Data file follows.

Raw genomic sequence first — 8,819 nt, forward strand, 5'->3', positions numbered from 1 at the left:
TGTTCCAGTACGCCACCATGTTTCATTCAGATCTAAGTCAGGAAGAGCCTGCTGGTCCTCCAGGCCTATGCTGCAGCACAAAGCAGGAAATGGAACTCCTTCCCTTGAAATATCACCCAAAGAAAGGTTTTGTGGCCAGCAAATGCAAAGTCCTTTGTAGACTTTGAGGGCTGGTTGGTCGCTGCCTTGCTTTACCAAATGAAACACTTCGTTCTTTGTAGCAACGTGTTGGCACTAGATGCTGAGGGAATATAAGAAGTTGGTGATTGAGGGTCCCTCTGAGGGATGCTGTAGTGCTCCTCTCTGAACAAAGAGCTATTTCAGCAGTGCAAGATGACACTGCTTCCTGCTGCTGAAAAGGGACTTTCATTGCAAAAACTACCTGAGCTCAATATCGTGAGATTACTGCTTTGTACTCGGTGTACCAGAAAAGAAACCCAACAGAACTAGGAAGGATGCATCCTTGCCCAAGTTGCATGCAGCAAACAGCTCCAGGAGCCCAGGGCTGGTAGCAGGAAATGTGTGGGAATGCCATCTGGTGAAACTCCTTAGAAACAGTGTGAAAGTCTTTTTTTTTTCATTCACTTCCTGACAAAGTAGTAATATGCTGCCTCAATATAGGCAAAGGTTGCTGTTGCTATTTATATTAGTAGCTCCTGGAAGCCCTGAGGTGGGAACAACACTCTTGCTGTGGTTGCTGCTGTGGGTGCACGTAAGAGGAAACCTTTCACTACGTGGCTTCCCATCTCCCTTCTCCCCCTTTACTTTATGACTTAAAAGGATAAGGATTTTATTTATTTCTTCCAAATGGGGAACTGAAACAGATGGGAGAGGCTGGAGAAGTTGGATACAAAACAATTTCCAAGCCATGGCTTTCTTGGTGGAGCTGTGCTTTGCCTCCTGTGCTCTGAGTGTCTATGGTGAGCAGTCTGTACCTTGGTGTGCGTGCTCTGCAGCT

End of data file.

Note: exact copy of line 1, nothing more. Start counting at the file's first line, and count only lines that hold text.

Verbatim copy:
Raw genomic sequence first — 8,819 nt, forward strand, 5'->3', positions numbered from 1 at the left: